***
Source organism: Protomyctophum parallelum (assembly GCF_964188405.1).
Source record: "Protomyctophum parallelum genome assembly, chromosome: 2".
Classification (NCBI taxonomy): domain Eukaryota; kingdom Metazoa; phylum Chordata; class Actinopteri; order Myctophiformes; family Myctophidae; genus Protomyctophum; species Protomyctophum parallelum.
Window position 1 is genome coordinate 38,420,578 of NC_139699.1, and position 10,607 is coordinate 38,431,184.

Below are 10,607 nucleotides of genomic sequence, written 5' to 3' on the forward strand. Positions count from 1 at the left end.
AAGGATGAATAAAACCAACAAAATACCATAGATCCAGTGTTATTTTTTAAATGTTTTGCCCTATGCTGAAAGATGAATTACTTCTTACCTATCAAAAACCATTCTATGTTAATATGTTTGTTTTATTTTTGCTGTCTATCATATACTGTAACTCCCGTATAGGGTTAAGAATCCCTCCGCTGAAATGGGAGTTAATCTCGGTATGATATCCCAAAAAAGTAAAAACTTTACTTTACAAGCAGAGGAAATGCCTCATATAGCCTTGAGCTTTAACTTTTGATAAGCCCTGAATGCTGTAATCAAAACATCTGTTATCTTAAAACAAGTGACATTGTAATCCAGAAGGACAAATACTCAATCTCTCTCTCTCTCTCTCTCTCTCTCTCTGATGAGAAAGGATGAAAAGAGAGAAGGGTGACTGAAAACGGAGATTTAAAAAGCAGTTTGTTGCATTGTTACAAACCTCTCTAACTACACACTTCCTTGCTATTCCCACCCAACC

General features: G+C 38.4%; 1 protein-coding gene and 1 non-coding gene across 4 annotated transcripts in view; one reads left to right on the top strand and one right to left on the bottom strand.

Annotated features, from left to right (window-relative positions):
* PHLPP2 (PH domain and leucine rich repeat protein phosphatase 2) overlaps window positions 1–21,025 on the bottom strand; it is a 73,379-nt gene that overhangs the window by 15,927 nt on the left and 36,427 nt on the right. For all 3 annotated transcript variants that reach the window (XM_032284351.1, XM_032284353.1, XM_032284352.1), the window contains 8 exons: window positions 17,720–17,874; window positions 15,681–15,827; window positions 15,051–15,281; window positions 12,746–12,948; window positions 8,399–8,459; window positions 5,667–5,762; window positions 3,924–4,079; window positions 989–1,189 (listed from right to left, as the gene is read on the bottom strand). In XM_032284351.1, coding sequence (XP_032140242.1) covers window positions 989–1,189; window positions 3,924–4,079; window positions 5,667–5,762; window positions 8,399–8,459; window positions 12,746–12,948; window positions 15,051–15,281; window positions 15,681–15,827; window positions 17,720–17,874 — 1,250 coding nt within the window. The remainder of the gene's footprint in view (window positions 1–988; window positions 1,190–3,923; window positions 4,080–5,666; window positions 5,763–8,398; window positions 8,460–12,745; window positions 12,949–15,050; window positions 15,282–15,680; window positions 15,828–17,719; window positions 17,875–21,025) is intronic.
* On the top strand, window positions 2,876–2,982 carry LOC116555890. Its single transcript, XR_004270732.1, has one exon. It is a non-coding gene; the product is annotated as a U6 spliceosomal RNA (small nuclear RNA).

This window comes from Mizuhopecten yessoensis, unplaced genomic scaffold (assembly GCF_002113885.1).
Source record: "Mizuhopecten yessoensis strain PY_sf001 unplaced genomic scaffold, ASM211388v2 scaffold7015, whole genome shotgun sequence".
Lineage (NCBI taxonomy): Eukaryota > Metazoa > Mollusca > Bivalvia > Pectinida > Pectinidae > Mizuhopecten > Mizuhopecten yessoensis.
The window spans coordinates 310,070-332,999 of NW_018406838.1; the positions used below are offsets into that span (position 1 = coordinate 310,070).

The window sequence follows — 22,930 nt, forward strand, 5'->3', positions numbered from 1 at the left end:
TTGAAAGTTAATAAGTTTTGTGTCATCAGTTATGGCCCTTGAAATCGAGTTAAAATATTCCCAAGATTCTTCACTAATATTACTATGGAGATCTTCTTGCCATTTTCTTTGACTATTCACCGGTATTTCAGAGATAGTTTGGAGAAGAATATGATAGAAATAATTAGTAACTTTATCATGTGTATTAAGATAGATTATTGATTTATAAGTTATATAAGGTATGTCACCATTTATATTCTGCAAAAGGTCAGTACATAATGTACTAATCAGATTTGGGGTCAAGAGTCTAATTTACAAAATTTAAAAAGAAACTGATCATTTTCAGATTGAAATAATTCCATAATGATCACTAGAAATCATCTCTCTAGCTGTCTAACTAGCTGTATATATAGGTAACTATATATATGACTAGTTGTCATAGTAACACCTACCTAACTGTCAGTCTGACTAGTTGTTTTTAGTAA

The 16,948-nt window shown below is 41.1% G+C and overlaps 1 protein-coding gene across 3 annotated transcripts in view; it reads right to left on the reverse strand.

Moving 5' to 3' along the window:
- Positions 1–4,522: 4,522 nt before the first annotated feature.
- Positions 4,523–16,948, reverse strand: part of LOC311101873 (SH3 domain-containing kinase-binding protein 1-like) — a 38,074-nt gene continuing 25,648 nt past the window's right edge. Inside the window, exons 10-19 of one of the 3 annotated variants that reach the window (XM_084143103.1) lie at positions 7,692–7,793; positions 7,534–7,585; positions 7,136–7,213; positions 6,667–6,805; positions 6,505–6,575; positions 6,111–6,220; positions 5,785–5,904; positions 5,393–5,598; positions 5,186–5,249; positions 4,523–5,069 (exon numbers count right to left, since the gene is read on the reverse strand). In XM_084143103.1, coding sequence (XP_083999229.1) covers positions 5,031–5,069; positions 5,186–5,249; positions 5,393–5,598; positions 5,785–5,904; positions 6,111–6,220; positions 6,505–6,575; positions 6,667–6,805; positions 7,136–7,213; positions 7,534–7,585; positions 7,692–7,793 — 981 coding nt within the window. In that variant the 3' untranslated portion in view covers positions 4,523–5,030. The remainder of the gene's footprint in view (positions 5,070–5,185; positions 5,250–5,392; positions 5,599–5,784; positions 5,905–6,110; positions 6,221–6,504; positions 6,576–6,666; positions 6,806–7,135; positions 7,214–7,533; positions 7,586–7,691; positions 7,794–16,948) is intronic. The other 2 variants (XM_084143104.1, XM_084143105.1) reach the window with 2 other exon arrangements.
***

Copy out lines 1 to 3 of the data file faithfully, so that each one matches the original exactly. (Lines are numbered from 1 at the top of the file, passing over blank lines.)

Source organism: Protomyctophum parallelum (assembly GCF_964188405.1).
Source record: "Protomyctophum parallelum genome assembly, chromosome: 2".
Classification (NCBI taxonomy): domain Eukaryota; kingdom Metazoa; phylum Chordata; class Actinopteri; order Myctophiformes; family Myctophidae; genus Protomyctophum; species Protomyctophum parallelum.